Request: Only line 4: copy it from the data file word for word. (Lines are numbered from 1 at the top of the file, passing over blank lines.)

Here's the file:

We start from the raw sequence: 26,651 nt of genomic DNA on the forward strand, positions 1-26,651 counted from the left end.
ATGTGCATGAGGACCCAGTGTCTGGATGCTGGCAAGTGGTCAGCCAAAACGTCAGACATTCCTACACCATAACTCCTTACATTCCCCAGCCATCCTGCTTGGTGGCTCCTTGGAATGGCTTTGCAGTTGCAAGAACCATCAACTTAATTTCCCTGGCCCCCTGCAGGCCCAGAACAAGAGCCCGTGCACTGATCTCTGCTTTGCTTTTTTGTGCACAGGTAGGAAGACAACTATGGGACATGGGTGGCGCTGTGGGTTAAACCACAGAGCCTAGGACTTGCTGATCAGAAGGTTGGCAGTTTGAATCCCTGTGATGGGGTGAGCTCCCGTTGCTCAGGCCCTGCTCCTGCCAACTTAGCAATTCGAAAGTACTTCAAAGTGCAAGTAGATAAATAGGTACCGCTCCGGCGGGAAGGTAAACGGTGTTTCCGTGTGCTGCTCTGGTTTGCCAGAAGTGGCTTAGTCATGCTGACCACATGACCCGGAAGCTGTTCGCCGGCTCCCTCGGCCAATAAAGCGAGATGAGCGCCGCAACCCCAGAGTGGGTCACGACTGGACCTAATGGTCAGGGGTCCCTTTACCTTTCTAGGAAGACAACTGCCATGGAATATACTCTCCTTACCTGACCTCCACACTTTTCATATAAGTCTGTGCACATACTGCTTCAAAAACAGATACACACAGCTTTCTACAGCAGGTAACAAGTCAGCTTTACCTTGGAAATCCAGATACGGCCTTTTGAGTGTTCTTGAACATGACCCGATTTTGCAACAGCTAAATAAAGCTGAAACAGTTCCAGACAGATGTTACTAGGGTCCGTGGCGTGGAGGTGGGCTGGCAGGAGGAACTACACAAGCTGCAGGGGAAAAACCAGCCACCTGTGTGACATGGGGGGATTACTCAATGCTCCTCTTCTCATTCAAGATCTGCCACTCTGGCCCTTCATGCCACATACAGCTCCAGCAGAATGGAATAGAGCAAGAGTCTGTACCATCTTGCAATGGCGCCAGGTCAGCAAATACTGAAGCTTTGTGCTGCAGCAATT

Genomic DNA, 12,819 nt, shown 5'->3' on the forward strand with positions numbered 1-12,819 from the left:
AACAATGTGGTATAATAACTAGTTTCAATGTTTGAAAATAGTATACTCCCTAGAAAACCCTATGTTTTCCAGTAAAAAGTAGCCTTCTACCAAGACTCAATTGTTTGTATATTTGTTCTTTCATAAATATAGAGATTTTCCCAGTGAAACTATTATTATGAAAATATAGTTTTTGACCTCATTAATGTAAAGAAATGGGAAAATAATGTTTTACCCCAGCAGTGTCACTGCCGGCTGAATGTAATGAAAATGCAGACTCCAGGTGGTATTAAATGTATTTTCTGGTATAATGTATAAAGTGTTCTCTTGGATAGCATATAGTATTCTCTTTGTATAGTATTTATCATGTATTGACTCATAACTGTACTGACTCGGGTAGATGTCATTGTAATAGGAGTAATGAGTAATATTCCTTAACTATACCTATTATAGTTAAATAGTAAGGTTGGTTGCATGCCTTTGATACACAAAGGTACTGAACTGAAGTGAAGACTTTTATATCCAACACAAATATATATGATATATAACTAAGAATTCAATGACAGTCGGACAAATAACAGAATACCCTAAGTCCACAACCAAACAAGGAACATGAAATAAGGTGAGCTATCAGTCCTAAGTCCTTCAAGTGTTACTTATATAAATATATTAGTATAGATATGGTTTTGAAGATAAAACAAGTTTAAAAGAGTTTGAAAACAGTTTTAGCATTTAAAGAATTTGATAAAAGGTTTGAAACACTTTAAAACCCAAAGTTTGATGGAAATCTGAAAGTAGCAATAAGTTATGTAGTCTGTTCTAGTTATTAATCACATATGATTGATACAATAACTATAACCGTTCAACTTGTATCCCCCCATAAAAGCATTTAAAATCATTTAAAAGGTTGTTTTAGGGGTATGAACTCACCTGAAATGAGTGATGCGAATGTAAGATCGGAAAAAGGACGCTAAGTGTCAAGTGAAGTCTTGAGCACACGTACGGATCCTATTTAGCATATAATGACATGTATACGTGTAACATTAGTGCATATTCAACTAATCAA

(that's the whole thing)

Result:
AACAATGTGGTATAATAACTAGTTTCAATGTTTGAAAATAGTATACTCCCTAGAAAACCCTATGTTTTCCAGTAAAAAGTAGCCTTCTACCAAGACTCAATTGTTTGTATATTTGTTCTTTCATAAATATAGAGATTTTCCCAGTGAAACTATTATTATGAAAATATAGTTTTTGACCTCATTAATGTAAAGAAATGGGAAAATAATGTTTTACCCCAGCAGTGTCACTGCCGGCTGAATGTAATGAAAATGCAGACTCCAGGTGGTATTAAATGTATTTTCTGGTATAATGTATAAAGTGTTCTCTTGGATAGCATATAGTATTCTCTTTGTATAGTATTTATCATGTATTGACTCATAACTGTACTGACTCGGGTAGATGTCATTGTAATAGGAGTAATGAGTAATATTCCTTAACTATACCTATTATAGTTAAATAGTAAGGTTGGTTGCATGCCTTTGATACACAAAGGTACTGAACTGAAGTGAAGACTTTTATATCCAACACAAATATATATGATATATAACTAAGAATTCAATGACAGTCGGACAAATAACAGAATACCCTAAGTCCACAACCAAACAAGGAACATGAAATAAGGTGAGCTATCAGTCCTAAGTCCTTCAAGTGTTACTTATATAAATATATTAGTATAGATATGGTTTTGAAGATAAAACAAGTTTAAAAGAGTTTGAAAACAGTTTTAGCATTTAAAGAATTTGATAAAAGGTTTGAAACACTTTAAAACCCAAAGTTTGATGGAAATCTGAAAGTAGCAATAAGTTATGTAGTCTGTTCTAGTTATTAATCACATATGATTGATACAATAACTATAACCGTTCAACTTGTATCCCCCCATAAAAGCATTTAAAATCATTTAAAAGGTTGTTTTAGGGGTATGAACTCACCTGAAATGAGTGATGCGAATGTAAGATCGGAAAAAGGACGCTAAGTGTCAAGTGAAGTCTTGAGCACACGTACGGATCCTATTTAGCATATAATGACATGTATACGTGTAACATTAGTGCATATTCAACTAATCAA